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How Kiwi tech got the drop on Apple

How Kiwi tech got the drop on Apple

By Andy Kenworthy

It takes lightning reflexes to beat Apple to the punch in the tech business, but Guy Horrocks has managed it.

Born and bred in Christchurch and still in his late 20s, Horrocks has the claim to fame of co-founding Polar Bear Farm, the world's first iPhone development company, well before the App Store and all that goes with it. And after getting the head start, he has maintained the momentum.

He says: “It made a huge difference being first to market. It allowed us to go pitch to big US brands as a credible and innovative company, regardless of being a small NZ start-up. Some advertising agencies and technology companies spend years trying to open the doors at large brands that we already have, so we’ve been very fortunate. However, you still have to deliver a world class service or product to get anywhere long-term.”

Horrocks and lead engineer, Cody Bunea, left the Farm in late 2008 and set up Carnival Labs to originally target casual gaming, entertainment and advertising apps. According to Horrocks, at that stage there was plenty of work going round for those with the right blend of technology and creativity.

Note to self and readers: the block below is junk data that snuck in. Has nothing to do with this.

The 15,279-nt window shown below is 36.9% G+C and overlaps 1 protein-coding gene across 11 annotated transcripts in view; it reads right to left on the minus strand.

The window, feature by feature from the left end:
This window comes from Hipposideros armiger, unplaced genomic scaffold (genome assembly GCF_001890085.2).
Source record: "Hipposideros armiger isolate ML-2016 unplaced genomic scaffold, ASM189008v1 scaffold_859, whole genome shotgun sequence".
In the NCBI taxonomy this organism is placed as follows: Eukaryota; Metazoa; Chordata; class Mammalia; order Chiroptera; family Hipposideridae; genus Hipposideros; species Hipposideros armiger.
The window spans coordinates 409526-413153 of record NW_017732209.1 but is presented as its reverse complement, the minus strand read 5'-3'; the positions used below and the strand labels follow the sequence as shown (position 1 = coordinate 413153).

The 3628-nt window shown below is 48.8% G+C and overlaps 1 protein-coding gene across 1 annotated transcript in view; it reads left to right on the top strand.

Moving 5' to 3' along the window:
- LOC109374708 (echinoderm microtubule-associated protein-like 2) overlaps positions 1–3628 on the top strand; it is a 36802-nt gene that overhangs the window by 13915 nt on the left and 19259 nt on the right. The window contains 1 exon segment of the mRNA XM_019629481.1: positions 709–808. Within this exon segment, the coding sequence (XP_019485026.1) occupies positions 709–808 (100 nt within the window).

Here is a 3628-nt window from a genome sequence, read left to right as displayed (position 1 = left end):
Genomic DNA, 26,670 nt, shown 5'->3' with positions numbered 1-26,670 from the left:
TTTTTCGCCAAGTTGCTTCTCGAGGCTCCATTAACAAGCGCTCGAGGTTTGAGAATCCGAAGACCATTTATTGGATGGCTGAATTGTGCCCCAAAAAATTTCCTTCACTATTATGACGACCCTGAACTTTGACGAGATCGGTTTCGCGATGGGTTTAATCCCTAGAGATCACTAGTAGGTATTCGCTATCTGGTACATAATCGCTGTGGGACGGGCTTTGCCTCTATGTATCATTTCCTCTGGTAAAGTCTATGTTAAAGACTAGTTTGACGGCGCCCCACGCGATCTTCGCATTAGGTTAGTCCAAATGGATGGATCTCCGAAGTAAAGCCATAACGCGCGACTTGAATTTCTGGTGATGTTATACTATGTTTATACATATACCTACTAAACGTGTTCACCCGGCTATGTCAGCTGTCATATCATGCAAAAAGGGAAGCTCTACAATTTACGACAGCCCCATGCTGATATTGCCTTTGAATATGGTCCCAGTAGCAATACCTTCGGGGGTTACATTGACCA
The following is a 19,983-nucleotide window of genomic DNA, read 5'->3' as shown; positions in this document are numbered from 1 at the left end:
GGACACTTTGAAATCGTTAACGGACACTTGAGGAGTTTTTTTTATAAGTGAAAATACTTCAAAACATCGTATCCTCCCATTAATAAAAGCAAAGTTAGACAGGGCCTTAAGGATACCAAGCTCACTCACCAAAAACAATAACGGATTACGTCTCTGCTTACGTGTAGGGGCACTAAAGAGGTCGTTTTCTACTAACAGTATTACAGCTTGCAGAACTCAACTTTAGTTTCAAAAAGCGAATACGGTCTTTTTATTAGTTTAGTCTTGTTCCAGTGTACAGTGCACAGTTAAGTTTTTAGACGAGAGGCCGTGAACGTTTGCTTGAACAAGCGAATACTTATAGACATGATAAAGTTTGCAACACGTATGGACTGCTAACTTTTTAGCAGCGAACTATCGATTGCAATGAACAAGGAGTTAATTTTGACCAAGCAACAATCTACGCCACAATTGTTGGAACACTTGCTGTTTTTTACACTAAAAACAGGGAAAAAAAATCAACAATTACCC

“We were so busy, it really was hard to go too wrong,” he explains. “You could almost pick any area of the market and build a very successful company.”

But the team were all too aware that first movers are not the only movers for long in a sector like this one. They soon had to work hard to rise above the noise of the increasing competition and make sure they didn’t try to bite off more than they could chew. They have proved they can do so with more than 100 apps out there, including high profile work for global brands like Nestle, Pepsi, Dreamworks, Kraft Foods and Taco Bell. Meanwhile, the Carnival now comprises 10 full-time staff in New Zealand, plus about four part-timers making things happen while Horrocks clocks up the airmiles as roving ambassador.

You might have thought having the company’s office destroyed in the Christchurch earthquake, and then one of its key clients selling up and shifting the work offshore, might have put Horrocks off his game. But instead he has responded by expanding into the US, and picking up so much US work that he is now preparing to make New York his permanent home. The bulk of the work will still be done in the company’s new headquarters in Wellington, but Horrocks can now do the face time for clients when it counts.

“Before, you met a potential client and you had a great meeting. Then you went back to New Zealand and someone else was meeting that same client,” he explains. “Our clients tend to be large brands and advertising agencies. So most of the action is in New York, with Los Angeles probably being the second largest focus. However, if you're building a technology company and trying to raise investment and attract good staff, Silicon Valley is still probably the place to be. New York does seem to be gaining some ground with companies like Foursquare, Gilt, BirchBox and even Group Commerce started by New Zealander Jonty Kelt based in the Big Apple.”

Link to Full Story At NZTE

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